U.S. and Iran find common ground in nuclear framework

Senior diplomats from the Unites States and Iran met in Switzerland to finalize the framework of a nuclear deal. (BRENDAN SMIALOWSKI/AFP/Getty)

The nuclear deal with Iran took many by surprise Thursday, Apr. 2. The framework of the negotiation calls for major limitations and restrictions on Iran’s nuclear program, to which Iran agreed. Negotiators have set a deadline of June 30, 2015 for the agreement to be finalized and signed by both Iran and the United States.

“This framework would cut off every pathway that Iran could take to develop a nuclear weapon,” said President Obama after the deal was announced. “Iran will face strict limitations on its program, and Iran has also agreed to the most robust and intrusive inspections and transparency regime ever negotiated for any nuclear program in history.”

This diplomatic advance requires specific stipulations in order to restrict the Iranian nuclear program from producing nuclear weapons. The deal includes reducing Iran’s centrifuges from 20,000 to 6,000, the supply of uranium reduced from a stockpile of 10,000kg to 300kg and facilities redirected to making nuclear fuel instead of nuclear weaponry. Overall, uranium will stop being enriched to the 90 percent level required for nuclear weapons and instead be contained to 3.67 percent enrichment.

Politicians and experts were shocked at the stipulations to which Iran agreed. The framework is very close to what the United States proposed and compromises little of what world powers wanted from Iran.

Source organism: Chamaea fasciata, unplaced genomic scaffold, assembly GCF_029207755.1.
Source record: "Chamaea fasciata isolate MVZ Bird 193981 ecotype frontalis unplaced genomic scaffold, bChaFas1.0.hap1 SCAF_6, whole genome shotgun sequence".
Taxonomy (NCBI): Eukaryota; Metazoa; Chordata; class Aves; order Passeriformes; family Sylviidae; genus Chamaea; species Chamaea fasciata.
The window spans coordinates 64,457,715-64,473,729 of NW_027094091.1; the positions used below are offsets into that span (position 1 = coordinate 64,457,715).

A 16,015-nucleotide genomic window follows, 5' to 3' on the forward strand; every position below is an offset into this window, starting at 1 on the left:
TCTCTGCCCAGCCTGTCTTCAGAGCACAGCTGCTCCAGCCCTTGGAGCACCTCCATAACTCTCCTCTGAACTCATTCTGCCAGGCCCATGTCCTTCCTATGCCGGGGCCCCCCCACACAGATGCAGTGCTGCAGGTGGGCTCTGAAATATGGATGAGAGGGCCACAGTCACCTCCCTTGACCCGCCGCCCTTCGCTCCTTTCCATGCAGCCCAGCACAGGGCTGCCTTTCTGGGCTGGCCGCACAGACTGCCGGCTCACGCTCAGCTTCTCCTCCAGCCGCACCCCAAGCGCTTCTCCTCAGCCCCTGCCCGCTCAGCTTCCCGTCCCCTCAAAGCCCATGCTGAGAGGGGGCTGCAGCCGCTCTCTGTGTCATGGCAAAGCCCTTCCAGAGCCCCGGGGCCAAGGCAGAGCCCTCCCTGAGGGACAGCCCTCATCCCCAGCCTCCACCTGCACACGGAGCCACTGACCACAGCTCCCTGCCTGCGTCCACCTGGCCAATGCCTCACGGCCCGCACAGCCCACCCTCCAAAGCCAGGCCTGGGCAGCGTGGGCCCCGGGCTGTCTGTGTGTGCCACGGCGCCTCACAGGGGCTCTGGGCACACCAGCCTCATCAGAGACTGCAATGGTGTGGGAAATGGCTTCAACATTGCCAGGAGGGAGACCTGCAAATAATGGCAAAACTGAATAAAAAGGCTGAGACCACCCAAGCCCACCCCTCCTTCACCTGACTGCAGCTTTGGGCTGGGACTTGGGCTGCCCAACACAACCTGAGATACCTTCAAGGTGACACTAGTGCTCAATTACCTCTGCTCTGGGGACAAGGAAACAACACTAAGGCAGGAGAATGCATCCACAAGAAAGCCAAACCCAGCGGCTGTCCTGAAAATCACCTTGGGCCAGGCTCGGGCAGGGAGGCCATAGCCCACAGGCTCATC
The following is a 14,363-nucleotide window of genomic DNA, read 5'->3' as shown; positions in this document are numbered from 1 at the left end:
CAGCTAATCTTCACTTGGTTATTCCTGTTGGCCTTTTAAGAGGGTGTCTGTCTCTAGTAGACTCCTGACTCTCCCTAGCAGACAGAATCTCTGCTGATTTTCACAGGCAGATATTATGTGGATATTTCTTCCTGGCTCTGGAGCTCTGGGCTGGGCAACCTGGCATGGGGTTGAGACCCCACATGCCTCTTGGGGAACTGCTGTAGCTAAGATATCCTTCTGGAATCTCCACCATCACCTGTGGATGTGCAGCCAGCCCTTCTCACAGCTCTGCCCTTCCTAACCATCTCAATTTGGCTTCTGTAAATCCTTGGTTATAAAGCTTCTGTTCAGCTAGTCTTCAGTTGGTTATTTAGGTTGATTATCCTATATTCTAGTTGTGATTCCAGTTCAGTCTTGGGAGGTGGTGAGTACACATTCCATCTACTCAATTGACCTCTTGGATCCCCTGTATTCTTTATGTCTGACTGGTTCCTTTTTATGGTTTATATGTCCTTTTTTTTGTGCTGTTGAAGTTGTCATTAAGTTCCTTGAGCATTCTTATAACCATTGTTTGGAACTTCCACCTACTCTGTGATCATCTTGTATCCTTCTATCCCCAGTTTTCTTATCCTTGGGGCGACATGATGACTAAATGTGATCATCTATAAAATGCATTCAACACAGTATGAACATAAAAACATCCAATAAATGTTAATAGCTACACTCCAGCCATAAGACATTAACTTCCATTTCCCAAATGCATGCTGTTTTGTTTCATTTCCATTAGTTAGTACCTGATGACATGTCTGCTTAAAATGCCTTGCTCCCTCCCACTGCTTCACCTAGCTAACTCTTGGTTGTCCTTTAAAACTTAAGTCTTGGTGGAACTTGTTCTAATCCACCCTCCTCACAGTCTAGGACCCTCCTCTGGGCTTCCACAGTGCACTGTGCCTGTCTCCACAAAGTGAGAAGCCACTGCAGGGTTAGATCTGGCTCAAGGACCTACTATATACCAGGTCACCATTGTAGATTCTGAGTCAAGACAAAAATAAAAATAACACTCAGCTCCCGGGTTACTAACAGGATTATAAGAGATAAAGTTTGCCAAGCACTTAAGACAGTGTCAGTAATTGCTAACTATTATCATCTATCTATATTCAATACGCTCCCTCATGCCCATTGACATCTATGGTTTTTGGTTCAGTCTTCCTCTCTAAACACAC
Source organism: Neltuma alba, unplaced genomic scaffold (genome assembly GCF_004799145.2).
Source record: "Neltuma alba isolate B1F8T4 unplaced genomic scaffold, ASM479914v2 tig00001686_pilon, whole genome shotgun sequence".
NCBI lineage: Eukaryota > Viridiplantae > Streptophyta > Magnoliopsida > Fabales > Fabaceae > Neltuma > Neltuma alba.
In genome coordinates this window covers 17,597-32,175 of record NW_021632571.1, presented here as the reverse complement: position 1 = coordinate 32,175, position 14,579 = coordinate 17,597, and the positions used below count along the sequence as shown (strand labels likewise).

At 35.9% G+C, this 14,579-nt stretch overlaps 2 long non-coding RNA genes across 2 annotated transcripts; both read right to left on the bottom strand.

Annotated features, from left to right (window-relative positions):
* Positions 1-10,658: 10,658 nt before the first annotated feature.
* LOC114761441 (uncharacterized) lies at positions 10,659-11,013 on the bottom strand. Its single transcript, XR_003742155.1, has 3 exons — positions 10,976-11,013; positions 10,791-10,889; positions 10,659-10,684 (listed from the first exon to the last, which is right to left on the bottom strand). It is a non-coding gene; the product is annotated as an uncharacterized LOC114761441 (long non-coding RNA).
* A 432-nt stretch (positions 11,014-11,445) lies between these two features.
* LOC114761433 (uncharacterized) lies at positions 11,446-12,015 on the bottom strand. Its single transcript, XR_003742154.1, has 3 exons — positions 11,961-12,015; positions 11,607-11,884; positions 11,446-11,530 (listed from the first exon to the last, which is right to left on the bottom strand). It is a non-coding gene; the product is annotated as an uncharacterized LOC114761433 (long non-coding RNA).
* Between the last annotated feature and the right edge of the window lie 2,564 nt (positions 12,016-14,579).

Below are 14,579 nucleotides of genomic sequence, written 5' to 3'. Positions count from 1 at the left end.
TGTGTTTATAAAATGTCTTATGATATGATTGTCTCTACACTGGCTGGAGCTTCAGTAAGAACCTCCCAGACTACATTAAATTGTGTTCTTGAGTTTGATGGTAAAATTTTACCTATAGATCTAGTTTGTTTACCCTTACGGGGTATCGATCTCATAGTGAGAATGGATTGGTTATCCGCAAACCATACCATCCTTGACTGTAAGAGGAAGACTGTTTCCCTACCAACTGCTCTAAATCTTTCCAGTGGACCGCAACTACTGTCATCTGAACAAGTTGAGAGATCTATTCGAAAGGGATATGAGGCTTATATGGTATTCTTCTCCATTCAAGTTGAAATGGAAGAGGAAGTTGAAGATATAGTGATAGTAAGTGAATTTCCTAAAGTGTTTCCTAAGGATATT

“We would hope that this would be the way to actually verify all enrichment programs, but thought that would never be feasible,” said Aaron Stein, one of the non-proliferation experts astonished at the outcome of the deal’s framework. “If these are the parameters by which the [final agreement] will be signed, then this is an excellent deal.”

Holding Iran’s nuclear program accountable is an important factor in the deal. Regular inspections will be performed on all nuclear fuel plants in order to verify that the equipment and stockpile is indeed being reduced and limited. Inspectors will also gain access to any facilities that are under suspicion of being turned into a nuclear weapon plant.

Inspectors will also be overseeing the reformation of Arak, an Iranian plutonium plant. The plant had formerly been producing weapon-grade plutonium. Energy-grade plutonium will be the new focus of the facility.

If Iran signs the deal and complies with the agreement, economic sanctions against Iran will be lifted. The United States and United Nations have had sanctions imposed on Iran for decades, and if they are lifted, Iran will be able to trade with the United States and countries that are members of the U.N.

Obama has deemed this a historical agreement with peaceful alliances to end the production and stockpiling of nuclear weaponry in Iran. Iran’s Foreign Minister Javad Zarif was also pleased by the outcome of the framework’s draft.

“We have a very serious problem of confidence — mutual lack of confidence, which we need to address,” said Zarif after announcing the framework. “And we hope that this process will remedy some of that.”

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